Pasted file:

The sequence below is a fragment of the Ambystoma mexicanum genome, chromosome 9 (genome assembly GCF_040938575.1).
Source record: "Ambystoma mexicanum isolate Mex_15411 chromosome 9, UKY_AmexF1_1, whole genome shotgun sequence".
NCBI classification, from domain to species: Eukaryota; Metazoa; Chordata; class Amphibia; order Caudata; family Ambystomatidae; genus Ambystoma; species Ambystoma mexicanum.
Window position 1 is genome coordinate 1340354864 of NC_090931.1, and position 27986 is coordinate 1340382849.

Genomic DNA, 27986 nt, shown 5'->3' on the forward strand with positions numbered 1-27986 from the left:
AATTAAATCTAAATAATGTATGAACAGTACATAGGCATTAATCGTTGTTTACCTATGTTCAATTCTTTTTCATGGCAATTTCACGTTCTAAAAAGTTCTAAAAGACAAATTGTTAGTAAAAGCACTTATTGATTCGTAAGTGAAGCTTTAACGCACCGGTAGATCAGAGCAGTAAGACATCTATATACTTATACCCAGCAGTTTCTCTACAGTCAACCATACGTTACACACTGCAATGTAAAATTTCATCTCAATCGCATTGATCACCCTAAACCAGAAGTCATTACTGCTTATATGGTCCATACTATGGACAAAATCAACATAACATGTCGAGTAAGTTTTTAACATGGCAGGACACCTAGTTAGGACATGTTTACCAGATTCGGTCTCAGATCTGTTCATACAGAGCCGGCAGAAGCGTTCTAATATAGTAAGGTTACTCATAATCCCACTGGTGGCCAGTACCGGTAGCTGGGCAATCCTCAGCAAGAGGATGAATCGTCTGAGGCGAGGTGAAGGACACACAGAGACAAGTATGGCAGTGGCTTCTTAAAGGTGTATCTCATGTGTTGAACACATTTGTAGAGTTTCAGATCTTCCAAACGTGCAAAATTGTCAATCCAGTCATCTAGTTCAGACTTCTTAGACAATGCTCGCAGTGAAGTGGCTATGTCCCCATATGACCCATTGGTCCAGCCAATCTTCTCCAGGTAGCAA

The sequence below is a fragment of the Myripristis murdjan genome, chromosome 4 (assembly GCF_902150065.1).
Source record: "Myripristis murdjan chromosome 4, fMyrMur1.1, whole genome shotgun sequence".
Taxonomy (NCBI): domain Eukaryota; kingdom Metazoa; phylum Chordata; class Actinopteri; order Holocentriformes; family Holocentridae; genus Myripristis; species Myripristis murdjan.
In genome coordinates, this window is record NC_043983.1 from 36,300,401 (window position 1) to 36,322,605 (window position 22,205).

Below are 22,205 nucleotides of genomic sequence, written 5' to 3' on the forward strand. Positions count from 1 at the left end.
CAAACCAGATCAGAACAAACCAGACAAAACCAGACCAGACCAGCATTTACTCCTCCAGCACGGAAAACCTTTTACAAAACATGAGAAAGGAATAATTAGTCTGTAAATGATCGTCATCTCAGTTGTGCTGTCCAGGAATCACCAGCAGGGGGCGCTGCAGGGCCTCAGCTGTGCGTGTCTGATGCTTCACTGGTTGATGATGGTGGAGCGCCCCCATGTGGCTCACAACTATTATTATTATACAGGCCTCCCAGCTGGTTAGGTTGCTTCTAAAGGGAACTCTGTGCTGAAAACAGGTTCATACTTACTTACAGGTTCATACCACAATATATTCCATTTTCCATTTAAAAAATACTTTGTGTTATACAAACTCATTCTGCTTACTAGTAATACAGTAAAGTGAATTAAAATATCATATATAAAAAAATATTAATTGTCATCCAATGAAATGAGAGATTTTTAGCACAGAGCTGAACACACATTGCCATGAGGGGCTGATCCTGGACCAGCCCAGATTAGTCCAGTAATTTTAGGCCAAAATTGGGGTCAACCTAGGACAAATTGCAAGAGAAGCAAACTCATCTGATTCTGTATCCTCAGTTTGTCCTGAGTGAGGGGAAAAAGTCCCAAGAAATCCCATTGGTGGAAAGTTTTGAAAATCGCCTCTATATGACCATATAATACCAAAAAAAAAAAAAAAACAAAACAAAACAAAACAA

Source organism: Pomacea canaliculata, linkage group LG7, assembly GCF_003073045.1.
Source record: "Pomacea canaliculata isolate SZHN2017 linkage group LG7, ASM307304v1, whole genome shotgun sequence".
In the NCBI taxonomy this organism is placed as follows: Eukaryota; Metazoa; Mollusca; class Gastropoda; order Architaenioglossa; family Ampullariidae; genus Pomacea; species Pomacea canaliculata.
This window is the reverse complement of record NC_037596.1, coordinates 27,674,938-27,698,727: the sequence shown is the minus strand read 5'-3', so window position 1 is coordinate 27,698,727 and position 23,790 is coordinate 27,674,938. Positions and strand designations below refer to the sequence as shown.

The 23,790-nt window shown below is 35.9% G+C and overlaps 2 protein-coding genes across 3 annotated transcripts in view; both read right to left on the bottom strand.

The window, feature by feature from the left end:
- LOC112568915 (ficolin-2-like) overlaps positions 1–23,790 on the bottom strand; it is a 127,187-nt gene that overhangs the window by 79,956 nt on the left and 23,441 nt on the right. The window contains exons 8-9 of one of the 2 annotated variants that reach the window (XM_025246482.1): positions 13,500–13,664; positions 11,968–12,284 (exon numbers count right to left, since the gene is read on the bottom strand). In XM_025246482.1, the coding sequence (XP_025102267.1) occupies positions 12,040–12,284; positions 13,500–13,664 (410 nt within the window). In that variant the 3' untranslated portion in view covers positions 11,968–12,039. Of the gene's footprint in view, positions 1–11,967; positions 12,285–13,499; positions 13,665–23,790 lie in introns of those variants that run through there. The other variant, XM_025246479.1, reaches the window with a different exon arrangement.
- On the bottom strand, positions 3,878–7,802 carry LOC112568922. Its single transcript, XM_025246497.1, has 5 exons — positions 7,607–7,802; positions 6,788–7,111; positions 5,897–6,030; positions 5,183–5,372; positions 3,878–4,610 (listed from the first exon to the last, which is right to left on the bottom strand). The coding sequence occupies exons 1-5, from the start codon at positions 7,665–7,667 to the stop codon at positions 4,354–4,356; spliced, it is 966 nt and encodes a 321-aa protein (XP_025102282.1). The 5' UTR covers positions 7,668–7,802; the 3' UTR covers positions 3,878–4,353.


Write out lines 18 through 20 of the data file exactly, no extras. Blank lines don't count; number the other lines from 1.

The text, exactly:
The window, feature by feature from the left end:
- LOC112568915 (ficolin-2-like) overlaps positions 1–23,790 on the bottom strand; it is a 127,187-nt gene that overhangs the window by 79,956 nt on the left and 23,441 nt on the right. The window contains exons 8-9 of one of the 2 annotated variants that reach the window (XM_025246482.1): positions 13,500–13,664; positions 11,968–12,284 (exon numbers count right to left, since the gene is read on the bottom strand). In XM_025246482.1, the coding sequence (XP_025102267.1) occupies positions 12,040–12,284; positions 13,500–13,664 (410 nt within the window). In that variant the 3' untranslated portion in view covers positions 11,968–12,039. Of the gene's footprint in view, positions 1–11,967; positions 12,285–13,499; positions 13,665–23,790 lie in introns of those variants that run through there. The other variant, XM_025246479.1, reaches the window with a different exon arrangement.
- On the bottom strand, positions 3,878–7,802 carry LOC112568922. Its single transcript, XM_025246497.1, has 5 exons — positions 7,607–7,802; positions 6,788–7,111; positions 5,897–6,030; positions 5,183–5,372; positions 3,878–4,610 (listed from the first exon to the last, which is right to left on the bottom strand). The coding sequence occupies exons 1-5, from the start codon at positions 7,665–7,667 to the stop codon at positions 4,354–4,356; spliced, it is 966 nt and encodes a 321-aa protein (XP_025102282.1). The 5' UTR covers positions 7,668–7,802; the 3' UTR covers positions 3,878–4,353.